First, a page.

Our plug-in hybrid vehicles come equipped as standard with a charge cable that can be plugged directly into your domestic plug sockets. For faster and more convenient charging solutions it is recommended that customers use a qualified electrician to fit a separate, dedicated charging circuit to their home electrical system and install a dedicated charging socket or vehicle charging wall box.
Each Land Rover sales region has a preferred supplier in their market that can assess your premises (work or home) and make recommendations and arrange fitment for charging solutions based on your budget and electrical supply capabilities. If other suppliers are used they must guarantee the compatibility of the equipment.
Not necessarily: this depends on a number of different factors. There is a growing network of public charging points, with both standard and fast charging points available. In cities and on major roads, there are also many 'journey' and 'destination' charging points provided for your use.
Land Rover plug-in hybrid vehicles will offer an 8 year or 100,000 mile (whichever comes first), 70% state of charge warranty. The warranty is contingent upon proper use and maintenance of the vehicle and regular charging of the battery.
Kilowatt-hours is a measure of how much energy can be stored in a battery. For a given vehicle, a battery with greater capacity ‑ more kWh ‑ will have greater range and/or performance. For a given capacity, actual range will vary dependent on driving style and environmental conditions.
Motor manufacturers are currently working with governments and energy providers for them to ensure that increases in electric vehicle usage do not cause issues with national electricity networks.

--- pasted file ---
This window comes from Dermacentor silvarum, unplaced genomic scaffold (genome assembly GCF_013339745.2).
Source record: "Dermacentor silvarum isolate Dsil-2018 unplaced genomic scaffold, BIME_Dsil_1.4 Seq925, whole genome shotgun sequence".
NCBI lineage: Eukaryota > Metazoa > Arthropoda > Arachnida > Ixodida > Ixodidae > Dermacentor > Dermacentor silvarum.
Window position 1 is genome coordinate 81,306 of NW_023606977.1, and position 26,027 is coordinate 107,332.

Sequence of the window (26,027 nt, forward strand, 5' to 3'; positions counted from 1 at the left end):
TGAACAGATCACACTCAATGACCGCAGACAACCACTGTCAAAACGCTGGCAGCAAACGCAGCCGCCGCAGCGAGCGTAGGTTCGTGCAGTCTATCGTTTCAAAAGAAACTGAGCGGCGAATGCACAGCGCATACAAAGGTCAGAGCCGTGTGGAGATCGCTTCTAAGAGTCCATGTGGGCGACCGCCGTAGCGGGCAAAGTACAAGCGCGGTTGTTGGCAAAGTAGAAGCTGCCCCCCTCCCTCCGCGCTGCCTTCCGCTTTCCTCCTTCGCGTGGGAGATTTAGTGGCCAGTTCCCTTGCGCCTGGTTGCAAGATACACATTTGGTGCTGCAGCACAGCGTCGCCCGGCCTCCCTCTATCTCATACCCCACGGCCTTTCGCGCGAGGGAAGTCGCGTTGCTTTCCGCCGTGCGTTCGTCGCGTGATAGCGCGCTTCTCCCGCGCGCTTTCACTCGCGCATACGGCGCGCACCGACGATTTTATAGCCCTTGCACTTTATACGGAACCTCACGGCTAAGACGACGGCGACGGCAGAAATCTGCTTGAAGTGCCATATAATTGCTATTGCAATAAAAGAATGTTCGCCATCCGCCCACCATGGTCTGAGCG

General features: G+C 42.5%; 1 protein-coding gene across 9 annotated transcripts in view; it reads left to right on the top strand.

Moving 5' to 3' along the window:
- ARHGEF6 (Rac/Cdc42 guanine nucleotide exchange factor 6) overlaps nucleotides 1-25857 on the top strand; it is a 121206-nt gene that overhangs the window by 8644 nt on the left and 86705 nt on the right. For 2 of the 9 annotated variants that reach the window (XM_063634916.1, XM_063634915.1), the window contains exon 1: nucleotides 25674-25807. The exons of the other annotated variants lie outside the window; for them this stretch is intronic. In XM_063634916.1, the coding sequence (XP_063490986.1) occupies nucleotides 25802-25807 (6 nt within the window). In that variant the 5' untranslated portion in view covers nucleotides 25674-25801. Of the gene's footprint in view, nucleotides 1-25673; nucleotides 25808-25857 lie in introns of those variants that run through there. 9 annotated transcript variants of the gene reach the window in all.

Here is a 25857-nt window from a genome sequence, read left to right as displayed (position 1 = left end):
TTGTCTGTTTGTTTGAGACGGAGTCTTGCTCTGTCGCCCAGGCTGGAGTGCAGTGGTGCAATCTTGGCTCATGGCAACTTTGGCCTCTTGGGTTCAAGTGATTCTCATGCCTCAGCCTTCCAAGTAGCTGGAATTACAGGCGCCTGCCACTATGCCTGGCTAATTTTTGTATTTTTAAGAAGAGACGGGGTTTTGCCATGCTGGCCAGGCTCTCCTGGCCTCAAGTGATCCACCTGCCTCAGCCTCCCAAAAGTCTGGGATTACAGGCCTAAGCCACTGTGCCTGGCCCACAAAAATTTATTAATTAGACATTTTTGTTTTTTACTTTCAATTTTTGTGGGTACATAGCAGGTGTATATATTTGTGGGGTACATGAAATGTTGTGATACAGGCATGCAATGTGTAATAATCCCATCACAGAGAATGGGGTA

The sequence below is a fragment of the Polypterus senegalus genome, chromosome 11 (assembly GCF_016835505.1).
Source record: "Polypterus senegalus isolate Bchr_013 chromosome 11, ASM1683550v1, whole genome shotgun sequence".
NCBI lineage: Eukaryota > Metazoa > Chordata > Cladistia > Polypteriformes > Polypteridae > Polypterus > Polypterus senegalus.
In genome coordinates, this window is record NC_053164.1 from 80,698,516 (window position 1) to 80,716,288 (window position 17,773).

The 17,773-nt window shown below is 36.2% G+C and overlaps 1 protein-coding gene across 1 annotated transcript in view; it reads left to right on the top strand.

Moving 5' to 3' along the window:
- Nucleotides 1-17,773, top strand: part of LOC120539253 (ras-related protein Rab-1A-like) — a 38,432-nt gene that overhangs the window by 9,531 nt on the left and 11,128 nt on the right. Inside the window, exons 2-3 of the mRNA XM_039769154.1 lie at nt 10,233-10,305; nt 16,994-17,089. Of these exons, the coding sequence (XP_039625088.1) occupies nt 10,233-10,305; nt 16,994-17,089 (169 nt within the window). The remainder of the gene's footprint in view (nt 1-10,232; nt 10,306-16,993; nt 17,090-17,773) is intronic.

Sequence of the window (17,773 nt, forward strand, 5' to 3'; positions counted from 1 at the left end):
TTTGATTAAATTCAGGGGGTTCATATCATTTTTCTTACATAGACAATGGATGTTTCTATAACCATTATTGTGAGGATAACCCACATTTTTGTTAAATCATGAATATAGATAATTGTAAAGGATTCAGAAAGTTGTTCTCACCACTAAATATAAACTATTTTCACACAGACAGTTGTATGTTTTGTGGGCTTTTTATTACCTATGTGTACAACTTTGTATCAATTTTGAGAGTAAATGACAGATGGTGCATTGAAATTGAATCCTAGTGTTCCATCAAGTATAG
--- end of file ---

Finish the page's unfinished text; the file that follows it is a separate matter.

Electric motors consume energy to provide motion. When this motion is no longer required (for example when a vehicle is slowing), the braking force can be harnessed to reverse the action of the motor and generate electricity. This is known as regenerative braking and the electricity generated can be fed back to the battery. Under the right conditions, the range of an electric vehicle can be extended by over 10% through the collection of regenerated electricity.
Electric motors generate instant and full torque from standstill, leading to stunning response and acceleration times.
The electrically deployable towbar is not available due to the location of the high voltage battery and associated electrical equipment in the vehicle. However, the detachable tow hitch accessory can instead be used. Towing is available in EV mode, but range will be reduced.
The off-road capabilities of our PHEV vehicles are uncompromised and in some circumstances enhanced relative to the conventional-engine vehicles. The additional torque provided by the electric motor at low speed is an advantage in a variety of off-road situations. Additionally the Electric Vehicle mode is available in some of the Terrain Response modes. EV mode is available in low range for off-road usage, but range will be limited.
Our plug-in hybrid vehicles are fitted as standard with a tyre repair system and a spare wheel cannot be accommodated in the usual under-floor location. However, for Land Rover vehicles, a wheel bag and location strap system are available through your local Land Rover Retailer. These will enable a reduced section or full-sized wheel to be stored safely in the loadspace when required.
All our vehicles, including plug-in hybrids, are designed and engineered to meet the most stringent global safety standards.